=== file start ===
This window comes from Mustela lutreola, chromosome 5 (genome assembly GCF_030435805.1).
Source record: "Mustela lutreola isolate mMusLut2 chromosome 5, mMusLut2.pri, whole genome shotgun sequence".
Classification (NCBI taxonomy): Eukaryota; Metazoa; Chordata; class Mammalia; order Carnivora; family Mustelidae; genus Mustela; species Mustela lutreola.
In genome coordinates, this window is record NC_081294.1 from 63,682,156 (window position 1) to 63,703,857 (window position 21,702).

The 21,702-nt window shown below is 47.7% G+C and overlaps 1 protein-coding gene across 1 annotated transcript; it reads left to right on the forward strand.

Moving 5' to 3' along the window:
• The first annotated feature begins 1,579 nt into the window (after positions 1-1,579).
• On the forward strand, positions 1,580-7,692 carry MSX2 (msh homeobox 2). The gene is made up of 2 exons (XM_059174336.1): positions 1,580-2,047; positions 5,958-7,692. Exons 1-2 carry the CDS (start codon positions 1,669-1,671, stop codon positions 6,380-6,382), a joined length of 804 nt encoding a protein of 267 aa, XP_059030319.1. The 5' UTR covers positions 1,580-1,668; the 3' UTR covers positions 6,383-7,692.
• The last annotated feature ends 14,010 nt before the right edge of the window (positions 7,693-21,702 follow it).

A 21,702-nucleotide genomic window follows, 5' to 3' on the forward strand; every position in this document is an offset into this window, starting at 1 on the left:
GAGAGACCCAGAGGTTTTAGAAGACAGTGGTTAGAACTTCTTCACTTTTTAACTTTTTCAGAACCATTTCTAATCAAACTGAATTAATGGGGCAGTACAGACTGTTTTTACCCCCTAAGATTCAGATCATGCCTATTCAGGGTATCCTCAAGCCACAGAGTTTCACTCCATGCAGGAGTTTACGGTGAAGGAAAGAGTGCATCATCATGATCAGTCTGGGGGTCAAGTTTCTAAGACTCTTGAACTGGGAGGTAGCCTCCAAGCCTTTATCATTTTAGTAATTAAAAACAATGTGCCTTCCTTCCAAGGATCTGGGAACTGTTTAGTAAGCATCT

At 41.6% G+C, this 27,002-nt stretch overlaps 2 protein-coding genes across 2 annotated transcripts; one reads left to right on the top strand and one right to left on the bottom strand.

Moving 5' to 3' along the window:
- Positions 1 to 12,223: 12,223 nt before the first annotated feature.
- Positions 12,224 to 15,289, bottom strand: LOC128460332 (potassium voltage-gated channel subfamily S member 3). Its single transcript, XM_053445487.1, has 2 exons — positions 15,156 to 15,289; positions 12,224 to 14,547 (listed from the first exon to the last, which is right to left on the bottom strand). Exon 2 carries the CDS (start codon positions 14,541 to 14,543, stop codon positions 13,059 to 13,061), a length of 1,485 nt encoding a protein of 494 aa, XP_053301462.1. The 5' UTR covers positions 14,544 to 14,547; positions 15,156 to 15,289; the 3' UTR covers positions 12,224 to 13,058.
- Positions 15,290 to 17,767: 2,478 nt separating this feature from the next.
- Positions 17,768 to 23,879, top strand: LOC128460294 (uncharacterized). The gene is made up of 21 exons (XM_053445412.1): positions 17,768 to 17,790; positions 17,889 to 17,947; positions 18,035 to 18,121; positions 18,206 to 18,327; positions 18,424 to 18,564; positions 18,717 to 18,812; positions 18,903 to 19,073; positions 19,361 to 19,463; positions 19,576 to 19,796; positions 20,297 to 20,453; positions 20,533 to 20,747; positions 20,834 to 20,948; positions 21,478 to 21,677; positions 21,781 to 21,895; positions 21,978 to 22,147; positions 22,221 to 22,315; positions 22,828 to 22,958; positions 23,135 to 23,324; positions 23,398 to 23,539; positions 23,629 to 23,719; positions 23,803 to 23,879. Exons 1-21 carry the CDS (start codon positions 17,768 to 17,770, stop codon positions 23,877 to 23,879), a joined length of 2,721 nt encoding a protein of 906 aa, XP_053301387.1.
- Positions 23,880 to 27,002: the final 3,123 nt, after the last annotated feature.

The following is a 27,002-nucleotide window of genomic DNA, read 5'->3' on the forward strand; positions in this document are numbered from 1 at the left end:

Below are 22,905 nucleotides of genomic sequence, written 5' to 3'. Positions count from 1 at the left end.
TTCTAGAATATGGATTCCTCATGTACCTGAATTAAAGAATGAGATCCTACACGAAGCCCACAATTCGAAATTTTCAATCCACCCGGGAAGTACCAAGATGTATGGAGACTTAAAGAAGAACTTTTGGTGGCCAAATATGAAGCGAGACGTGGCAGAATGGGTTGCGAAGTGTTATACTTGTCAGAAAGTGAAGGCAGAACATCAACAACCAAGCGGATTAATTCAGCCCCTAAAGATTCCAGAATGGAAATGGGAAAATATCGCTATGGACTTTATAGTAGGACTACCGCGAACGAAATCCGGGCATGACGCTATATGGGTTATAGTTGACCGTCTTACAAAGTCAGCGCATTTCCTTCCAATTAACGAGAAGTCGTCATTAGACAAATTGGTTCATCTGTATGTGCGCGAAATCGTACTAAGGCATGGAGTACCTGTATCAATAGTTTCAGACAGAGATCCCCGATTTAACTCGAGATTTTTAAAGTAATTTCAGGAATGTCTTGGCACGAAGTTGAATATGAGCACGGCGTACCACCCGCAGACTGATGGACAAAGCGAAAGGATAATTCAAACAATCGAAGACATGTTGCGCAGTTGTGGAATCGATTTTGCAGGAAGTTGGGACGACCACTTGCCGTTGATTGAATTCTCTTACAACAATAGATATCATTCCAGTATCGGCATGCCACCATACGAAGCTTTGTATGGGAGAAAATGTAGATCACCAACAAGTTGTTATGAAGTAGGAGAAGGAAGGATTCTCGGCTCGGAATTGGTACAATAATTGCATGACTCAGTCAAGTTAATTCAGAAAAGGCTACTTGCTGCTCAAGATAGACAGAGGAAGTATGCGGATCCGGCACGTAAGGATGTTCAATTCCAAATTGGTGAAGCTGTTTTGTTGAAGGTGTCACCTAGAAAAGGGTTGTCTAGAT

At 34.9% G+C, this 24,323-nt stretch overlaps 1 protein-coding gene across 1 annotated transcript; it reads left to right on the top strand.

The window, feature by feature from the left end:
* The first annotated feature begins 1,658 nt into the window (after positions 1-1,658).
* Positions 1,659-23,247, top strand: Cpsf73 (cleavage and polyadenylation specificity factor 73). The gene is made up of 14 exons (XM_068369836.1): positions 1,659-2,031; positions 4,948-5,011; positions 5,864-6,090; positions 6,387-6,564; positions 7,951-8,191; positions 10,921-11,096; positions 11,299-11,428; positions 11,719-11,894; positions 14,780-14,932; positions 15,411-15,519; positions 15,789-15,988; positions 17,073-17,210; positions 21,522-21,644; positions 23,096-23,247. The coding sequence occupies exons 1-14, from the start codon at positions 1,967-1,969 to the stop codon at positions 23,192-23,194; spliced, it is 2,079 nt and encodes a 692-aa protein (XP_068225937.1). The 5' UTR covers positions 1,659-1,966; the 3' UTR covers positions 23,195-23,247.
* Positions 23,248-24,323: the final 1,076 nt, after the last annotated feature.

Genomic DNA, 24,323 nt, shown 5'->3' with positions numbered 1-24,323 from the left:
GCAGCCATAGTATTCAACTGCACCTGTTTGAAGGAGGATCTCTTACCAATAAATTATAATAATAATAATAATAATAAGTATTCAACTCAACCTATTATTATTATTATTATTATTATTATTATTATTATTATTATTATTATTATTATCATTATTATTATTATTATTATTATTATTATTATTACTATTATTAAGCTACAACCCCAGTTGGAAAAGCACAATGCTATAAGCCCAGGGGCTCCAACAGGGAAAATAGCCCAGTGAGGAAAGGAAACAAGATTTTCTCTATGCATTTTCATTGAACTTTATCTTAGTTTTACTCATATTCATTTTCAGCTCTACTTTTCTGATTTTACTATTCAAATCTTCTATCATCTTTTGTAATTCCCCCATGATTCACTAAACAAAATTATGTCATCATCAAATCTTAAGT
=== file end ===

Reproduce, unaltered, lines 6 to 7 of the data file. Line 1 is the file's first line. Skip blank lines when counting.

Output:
Moving 5' to 3' along the window:
• The first annotated feature begins 1,579 nt into the window (after positions 1-1,579).